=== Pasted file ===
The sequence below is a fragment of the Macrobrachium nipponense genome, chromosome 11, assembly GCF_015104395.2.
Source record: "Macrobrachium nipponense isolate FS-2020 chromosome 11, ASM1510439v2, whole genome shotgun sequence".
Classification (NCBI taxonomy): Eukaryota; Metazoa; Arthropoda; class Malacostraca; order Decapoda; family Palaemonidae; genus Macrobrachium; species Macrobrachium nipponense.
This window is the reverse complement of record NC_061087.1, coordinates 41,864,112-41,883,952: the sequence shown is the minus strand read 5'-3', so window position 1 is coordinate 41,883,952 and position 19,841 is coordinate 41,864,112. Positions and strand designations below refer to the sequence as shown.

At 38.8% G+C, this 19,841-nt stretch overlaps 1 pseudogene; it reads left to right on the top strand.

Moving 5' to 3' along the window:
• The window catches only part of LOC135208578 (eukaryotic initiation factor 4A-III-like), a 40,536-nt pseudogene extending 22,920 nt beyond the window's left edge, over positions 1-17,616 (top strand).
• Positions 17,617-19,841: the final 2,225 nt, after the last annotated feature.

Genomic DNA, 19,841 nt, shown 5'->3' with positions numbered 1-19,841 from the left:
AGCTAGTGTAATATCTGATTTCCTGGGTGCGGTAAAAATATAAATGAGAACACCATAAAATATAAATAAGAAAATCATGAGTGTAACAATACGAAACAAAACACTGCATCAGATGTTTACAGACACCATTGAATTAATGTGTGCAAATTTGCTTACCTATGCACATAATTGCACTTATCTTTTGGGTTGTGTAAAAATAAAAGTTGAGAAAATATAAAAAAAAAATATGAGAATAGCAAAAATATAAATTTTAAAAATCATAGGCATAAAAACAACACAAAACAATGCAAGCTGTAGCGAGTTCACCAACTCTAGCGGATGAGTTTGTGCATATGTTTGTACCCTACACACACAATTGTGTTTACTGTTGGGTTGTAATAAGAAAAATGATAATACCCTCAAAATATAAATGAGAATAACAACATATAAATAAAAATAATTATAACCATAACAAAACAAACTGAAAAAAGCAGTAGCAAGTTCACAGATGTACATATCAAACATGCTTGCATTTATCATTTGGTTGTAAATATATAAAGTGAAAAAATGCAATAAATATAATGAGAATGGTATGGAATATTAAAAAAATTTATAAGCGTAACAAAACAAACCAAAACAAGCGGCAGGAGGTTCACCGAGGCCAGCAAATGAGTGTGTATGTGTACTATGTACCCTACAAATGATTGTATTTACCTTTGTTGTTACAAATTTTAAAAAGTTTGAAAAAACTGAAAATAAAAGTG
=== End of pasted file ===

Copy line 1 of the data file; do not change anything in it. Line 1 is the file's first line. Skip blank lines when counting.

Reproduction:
The sequence below is a fragment of the Macrobrachium nipponense genome, chromosome 11, assembly GCF_015104395.2.